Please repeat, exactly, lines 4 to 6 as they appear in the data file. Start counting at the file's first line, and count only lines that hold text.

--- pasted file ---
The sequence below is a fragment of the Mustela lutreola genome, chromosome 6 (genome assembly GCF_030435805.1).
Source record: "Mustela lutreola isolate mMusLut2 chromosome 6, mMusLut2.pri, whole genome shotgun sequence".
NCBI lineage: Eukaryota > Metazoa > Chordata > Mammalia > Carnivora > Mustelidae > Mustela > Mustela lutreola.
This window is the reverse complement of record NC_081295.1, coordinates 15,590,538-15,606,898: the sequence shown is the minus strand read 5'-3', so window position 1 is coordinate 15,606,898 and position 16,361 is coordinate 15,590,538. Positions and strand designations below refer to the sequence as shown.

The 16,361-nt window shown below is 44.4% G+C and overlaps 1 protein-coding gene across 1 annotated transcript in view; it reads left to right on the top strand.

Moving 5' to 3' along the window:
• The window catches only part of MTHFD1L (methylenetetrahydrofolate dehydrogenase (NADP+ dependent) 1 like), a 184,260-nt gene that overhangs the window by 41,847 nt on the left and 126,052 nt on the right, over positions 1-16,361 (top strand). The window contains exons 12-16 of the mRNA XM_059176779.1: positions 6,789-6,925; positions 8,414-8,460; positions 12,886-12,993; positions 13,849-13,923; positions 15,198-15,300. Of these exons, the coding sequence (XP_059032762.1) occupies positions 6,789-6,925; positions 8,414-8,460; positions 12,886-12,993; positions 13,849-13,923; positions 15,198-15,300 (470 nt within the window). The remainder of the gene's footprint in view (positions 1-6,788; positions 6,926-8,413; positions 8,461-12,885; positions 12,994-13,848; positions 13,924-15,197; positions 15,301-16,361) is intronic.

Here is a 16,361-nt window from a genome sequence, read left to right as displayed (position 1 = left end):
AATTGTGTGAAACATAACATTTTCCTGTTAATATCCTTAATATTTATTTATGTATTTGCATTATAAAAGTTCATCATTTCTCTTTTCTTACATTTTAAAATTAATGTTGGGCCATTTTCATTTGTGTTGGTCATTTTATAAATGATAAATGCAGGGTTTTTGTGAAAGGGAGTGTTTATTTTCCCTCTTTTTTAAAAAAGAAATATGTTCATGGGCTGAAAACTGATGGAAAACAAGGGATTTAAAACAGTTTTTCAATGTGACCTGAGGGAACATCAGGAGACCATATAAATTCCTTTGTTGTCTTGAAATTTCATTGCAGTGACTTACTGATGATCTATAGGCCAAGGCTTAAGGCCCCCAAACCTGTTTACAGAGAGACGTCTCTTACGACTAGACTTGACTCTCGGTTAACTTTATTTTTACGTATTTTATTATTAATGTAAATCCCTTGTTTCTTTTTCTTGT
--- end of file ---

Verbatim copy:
This window is the reverse complement of record NC_081295.1, coordinates 15,590,538-15,606,898: the sequence shown is the minus strand read 5'-3', so window position 1 is coordinate 15,606,898 and position 16,361 is coordinate 15,590,538. Positions and strand designations below refer to the sequence as shown.

The 16,361-nt window shown below is 44.4% G+C and overlaps 1 protein-coding gene across 1 annotated transcript in view; it reads left to right on the top strand.

Moving 5' to 3' along the window: